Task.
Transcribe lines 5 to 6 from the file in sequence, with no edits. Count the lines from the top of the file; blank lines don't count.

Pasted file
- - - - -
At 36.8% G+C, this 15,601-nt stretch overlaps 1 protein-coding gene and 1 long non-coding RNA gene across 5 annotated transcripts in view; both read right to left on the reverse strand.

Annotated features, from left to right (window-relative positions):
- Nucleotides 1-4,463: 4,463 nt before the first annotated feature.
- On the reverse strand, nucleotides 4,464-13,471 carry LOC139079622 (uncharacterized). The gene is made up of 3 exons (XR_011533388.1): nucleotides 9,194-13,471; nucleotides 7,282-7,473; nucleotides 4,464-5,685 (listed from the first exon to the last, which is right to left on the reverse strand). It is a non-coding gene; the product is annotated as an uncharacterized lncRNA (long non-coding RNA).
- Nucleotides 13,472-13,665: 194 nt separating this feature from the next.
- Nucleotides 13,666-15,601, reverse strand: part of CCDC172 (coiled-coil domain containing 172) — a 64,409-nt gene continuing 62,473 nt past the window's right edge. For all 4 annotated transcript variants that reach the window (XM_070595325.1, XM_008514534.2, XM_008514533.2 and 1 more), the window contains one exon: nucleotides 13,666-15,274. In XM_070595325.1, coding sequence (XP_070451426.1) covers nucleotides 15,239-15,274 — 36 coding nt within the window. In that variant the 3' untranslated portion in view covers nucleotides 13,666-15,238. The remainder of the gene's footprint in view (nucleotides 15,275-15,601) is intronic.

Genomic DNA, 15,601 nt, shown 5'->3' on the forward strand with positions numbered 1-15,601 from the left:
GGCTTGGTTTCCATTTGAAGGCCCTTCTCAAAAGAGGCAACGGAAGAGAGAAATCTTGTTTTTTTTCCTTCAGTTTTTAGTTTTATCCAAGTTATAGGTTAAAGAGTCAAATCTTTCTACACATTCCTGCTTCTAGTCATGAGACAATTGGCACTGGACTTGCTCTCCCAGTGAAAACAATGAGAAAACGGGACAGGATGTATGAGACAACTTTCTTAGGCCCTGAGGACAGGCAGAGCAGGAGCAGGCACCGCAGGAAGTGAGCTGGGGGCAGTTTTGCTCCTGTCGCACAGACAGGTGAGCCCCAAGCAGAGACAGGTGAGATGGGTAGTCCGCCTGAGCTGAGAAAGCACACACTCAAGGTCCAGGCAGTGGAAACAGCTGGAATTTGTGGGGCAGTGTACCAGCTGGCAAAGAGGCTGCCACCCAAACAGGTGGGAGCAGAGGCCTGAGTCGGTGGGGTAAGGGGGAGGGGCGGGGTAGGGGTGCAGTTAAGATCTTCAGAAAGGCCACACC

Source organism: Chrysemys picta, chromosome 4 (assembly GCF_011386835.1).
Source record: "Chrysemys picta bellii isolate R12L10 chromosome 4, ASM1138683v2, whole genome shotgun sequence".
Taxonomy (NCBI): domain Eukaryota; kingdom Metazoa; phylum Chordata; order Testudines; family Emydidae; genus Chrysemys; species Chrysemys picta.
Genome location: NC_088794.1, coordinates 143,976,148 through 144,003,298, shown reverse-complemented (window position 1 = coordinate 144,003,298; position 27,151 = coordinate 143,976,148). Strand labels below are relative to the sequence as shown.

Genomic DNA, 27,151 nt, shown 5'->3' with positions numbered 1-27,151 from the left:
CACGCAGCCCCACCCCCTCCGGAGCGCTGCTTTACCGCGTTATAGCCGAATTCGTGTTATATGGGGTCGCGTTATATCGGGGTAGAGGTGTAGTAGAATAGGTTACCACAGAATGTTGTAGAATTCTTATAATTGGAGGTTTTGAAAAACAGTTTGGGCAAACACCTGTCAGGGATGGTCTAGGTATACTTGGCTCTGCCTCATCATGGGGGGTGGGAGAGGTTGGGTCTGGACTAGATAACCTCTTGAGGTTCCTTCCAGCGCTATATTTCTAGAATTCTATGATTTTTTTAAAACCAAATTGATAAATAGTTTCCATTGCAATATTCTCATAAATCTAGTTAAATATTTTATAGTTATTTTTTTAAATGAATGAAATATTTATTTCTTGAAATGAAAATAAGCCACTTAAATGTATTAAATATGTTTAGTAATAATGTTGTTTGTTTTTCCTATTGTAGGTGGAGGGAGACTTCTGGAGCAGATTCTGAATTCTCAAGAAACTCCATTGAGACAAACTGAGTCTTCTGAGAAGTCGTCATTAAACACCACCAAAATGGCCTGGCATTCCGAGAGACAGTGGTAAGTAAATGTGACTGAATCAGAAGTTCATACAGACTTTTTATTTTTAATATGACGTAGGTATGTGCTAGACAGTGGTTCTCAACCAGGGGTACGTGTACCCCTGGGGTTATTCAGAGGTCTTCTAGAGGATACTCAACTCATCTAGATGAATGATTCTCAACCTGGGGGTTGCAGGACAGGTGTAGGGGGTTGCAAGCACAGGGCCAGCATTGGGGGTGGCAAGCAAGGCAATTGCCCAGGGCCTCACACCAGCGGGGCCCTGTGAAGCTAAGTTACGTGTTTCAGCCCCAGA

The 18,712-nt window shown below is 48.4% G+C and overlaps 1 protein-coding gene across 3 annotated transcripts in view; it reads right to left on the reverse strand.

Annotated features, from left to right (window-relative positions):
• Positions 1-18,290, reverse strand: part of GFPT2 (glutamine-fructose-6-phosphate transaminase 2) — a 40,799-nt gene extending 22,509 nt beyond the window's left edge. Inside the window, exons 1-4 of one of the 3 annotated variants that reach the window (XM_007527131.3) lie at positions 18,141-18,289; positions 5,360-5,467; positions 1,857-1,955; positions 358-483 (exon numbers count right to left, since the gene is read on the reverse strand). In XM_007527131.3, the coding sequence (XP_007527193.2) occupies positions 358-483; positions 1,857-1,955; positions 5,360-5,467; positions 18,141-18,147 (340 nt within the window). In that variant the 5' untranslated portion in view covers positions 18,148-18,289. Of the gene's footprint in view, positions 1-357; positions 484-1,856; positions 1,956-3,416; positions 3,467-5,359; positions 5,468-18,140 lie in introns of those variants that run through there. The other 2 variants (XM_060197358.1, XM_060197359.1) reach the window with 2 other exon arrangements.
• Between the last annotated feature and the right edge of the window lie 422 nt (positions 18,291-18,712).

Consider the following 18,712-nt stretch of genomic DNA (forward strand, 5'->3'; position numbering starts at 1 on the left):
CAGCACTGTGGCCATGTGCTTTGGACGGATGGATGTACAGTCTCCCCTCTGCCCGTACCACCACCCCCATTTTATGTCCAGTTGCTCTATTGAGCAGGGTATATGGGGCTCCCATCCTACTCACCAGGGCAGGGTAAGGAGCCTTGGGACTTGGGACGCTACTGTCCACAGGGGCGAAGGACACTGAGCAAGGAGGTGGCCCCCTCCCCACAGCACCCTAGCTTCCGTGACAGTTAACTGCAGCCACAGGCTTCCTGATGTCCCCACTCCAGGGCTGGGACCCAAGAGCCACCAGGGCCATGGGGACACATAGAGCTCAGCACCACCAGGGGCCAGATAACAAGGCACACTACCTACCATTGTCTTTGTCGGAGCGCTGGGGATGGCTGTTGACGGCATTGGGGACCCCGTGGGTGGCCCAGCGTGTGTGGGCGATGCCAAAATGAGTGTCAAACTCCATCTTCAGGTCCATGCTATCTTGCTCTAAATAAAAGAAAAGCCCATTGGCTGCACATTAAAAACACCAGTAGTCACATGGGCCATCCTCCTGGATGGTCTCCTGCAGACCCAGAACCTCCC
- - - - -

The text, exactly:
- Nucleotides 13,472-13,665: 194 nt separating this feature from the next.
- Nucleotides 13,666-15,601, reverse strand: part of CCDC172 (coiled-coil domain containing 172) — a 64,409-nt gene continuing 62,473 nt past the window's right edge. For all 4 annotated transcript variants that reach the window (XM_070595325.1, XM_008514534.2, XM_008514533.2 and 1 more), the window contains one exon: nucleotides 13,666-15,274. In XM_070595325.1, coding sequence (XP_070451426.1) covers nucleotides 15,239-15,274 — 36 coding nt within the window. In that variant the 3' untranslated portion in view covers nucleotides 13,666-15,238. The remainder of the gene's footprint in view (nucleotides 15,275-15,601) is intronic.